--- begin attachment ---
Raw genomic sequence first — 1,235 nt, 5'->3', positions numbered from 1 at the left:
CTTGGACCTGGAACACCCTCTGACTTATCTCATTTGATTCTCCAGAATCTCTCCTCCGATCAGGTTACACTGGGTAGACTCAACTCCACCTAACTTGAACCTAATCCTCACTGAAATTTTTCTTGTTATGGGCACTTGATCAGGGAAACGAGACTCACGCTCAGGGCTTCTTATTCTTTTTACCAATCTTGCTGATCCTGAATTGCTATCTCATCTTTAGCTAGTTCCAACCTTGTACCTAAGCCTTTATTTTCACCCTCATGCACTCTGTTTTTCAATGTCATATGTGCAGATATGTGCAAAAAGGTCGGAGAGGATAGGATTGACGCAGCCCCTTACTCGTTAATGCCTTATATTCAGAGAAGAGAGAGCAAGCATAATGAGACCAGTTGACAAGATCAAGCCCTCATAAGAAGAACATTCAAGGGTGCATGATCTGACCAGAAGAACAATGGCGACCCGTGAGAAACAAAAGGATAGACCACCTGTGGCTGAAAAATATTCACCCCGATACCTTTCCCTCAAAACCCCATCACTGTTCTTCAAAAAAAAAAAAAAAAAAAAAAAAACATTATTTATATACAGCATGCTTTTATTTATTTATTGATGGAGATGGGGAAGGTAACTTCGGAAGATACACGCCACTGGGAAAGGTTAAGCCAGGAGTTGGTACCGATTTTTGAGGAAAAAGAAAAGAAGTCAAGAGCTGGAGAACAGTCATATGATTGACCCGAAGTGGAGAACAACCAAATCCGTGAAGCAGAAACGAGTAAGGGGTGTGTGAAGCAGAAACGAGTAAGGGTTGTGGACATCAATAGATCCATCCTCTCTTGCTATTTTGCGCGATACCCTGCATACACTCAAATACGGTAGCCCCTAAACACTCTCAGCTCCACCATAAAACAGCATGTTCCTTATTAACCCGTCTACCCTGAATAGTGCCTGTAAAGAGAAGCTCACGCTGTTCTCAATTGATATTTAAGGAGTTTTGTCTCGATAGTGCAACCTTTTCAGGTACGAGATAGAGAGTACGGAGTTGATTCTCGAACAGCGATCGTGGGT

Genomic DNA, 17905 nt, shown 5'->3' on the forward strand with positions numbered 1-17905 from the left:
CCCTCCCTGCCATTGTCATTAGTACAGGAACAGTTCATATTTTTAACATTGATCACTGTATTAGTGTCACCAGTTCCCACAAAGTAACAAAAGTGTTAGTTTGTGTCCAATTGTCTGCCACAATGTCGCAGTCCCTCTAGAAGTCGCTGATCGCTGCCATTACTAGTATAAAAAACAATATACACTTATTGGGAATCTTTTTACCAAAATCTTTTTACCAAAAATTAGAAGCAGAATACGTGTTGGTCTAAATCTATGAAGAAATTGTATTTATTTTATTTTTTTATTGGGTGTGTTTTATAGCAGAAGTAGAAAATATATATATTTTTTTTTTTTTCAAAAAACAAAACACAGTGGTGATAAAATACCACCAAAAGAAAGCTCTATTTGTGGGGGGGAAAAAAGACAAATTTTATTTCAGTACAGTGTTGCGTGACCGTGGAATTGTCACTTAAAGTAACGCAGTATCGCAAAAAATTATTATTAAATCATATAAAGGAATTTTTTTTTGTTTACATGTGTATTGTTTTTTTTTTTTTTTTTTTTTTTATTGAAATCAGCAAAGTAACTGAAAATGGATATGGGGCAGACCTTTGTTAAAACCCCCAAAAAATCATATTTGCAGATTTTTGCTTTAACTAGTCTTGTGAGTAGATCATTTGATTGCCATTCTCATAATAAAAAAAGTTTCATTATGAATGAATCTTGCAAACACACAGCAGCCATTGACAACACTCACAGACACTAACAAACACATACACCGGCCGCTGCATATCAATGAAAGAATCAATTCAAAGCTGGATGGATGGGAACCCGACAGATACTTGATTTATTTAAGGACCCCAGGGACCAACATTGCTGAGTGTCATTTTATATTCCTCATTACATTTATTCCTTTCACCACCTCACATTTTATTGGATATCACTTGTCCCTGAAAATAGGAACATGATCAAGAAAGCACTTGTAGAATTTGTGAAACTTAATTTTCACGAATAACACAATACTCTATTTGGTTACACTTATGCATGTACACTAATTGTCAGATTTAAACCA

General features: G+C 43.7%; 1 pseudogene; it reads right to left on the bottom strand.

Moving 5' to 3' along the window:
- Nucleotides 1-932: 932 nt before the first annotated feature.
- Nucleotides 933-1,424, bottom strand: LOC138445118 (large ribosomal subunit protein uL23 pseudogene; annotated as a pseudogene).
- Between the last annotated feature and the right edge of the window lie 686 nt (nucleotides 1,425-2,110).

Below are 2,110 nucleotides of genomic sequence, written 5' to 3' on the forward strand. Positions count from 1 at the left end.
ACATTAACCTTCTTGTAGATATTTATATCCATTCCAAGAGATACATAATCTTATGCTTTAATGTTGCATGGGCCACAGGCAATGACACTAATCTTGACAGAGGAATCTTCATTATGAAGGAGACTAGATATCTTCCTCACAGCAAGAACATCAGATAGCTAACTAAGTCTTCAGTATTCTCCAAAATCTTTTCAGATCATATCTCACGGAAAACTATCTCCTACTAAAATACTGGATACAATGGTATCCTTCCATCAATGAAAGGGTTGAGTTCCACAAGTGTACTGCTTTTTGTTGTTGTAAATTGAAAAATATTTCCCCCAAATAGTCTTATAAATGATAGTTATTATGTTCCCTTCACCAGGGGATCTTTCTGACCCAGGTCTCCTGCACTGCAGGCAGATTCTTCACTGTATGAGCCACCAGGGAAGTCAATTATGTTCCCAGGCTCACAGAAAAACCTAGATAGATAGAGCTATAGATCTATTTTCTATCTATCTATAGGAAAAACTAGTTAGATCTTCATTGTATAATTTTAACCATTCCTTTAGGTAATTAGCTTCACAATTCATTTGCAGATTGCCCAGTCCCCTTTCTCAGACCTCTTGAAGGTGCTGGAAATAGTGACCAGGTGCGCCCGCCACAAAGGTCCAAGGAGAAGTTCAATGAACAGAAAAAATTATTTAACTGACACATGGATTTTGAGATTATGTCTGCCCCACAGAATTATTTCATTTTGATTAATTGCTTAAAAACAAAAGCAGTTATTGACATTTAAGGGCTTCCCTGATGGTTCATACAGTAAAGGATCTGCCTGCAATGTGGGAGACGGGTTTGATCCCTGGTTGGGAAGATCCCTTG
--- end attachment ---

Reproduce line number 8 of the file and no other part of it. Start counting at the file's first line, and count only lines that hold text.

- Nucleotides 933-1,424, bottom strand: LOC138445118 (large ribosomal subunit protein uL23 pseudogene; annotated as a pseudogene).